While you hold the light, trust in the light in order that you might become [at some point] children of the light. >
Jhn 12:36 While ye have light, believe in the light, that ye may be the children of light.
Interesting and Hidden Aspects:
Light and darkness are the Greek metaphors for knowledge and ignorance.
The Greek verb "to have" has a more physical meaning of holding in your possession than the English word.
The Greek word translated as "believe" has more of a sense of trusting words than than the English word. Here, the sense is trusting in the knowledge one is holding.
The Greek verb translated in the KJV as "may have" is the verb of becoming and it is in many ways the opposite of the verb of being. It indicates a state of change rather than stasis as the verb "to be" does. This verb indicates the creation of something. It means "to be produced" as well as "to become." This verb is in the subjunctive voice indicating that is something that can potential happen or is expected to happen. It is also in the aorist tense, indicating something that happens as a specific point in time.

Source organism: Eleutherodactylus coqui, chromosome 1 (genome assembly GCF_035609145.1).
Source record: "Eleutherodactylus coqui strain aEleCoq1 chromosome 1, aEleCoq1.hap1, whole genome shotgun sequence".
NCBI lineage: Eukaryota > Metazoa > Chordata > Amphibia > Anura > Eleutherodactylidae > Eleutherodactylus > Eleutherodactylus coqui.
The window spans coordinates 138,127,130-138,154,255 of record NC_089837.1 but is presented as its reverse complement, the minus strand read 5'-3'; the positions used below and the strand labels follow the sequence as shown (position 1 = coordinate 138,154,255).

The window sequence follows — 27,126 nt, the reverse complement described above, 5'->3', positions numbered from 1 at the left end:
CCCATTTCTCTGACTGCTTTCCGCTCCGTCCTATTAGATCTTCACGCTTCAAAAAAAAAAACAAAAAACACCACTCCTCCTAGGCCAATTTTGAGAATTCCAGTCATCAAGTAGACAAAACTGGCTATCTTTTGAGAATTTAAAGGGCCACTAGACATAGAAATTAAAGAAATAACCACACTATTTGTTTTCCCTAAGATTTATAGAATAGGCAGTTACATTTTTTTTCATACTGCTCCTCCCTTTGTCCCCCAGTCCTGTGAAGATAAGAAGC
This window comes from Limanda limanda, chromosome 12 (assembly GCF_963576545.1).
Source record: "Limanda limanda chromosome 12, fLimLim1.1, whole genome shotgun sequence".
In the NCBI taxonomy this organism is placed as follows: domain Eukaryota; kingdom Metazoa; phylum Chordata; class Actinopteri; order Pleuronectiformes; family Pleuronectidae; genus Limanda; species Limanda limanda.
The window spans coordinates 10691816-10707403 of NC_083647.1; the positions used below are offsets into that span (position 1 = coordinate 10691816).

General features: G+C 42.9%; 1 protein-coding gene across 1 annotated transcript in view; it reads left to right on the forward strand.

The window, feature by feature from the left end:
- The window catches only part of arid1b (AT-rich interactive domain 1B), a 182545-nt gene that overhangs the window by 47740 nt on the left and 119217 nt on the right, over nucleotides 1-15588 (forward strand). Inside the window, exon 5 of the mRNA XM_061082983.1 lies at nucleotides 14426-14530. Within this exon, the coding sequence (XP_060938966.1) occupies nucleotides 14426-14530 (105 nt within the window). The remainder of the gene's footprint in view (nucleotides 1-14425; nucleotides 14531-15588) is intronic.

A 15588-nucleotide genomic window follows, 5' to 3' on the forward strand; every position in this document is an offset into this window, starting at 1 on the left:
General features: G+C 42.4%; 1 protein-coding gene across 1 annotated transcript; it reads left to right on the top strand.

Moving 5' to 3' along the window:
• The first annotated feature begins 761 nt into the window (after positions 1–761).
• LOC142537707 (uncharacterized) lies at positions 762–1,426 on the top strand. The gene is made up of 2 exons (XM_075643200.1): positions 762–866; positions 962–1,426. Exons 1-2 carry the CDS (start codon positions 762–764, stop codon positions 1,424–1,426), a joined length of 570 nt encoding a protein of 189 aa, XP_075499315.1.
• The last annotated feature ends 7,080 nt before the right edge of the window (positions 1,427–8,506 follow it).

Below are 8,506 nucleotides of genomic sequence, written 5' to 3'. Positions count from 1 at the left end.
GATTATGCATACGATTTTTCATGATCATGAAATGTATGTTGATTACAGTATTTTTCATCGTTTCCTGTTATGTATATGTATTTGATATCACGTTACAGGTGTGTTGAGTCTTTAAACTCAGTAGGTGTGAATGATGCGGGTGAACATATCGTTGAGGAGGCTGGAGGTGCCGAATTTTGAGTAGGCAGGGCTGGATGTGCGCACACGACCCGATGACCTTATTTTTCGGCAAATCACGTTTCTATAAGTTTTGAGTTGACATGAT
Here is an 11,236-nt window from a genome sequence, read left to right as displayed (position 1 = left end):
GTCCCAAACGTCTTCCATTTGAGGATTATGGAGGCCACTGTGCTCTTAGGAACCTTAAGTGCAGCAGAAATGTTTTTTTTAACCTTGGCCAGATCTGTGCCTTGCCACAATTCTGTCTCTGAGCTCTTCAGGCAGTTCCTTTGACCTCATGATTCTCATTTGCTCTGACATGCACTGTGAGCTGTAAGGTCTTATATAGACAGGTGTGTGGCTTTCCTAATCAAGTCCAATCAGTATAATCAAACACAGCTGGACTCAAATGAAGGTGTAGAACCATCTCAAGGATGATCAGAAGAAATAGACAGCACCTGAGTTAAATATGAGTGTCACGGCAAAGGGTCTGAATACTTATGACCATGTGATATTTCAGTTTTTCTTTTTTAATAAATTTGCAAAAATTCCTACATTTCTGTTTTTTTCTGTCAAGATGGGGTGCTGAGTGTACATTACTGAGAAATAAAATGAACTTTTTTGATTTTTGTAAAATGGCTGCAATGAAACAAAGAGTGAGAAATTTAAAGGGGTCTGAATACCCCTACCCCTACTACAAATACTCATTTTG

For Christ, ideas and information produce offspring, that is, more ideas based on the old ones, in the same way that people produce offspring. Ideas are passed down from generation to generation as surely as genes are.
ὡς "While" is from heos, which means "till", "until", "while," and "so long as."
ἔχετε (2nd pl pres ind act) "Ye have" is from echô (echo), which means "to have", "to hold", "to possess", "to keep", "to have charge of", "to maintain", "to hold fast", "to bear", "to keep close", "to keep safe," and "to have means to do."
πιστεύετε (2nd pl pres imperat act) "Believe" is from pisteuô (pisteuo), which means "to trust, put faith in, or rely on a person", "to believe in someone's words", "to comply", "to feel confident in a thing," and "to entrust in a thing."
εἰς "In" is from eis (eis), which means "into (of place)," "up to (of time)", "until (of time)", "as much as (of measure or limit)", "as far as (of measure or limit)", "towards (to express relation)", "in regard to (to express relation)", "of an end or limit," and "for (of purpose or object)."
φωτὸς "Of the light" is from phos, which means both "light" and is the metaphor for "knowledge."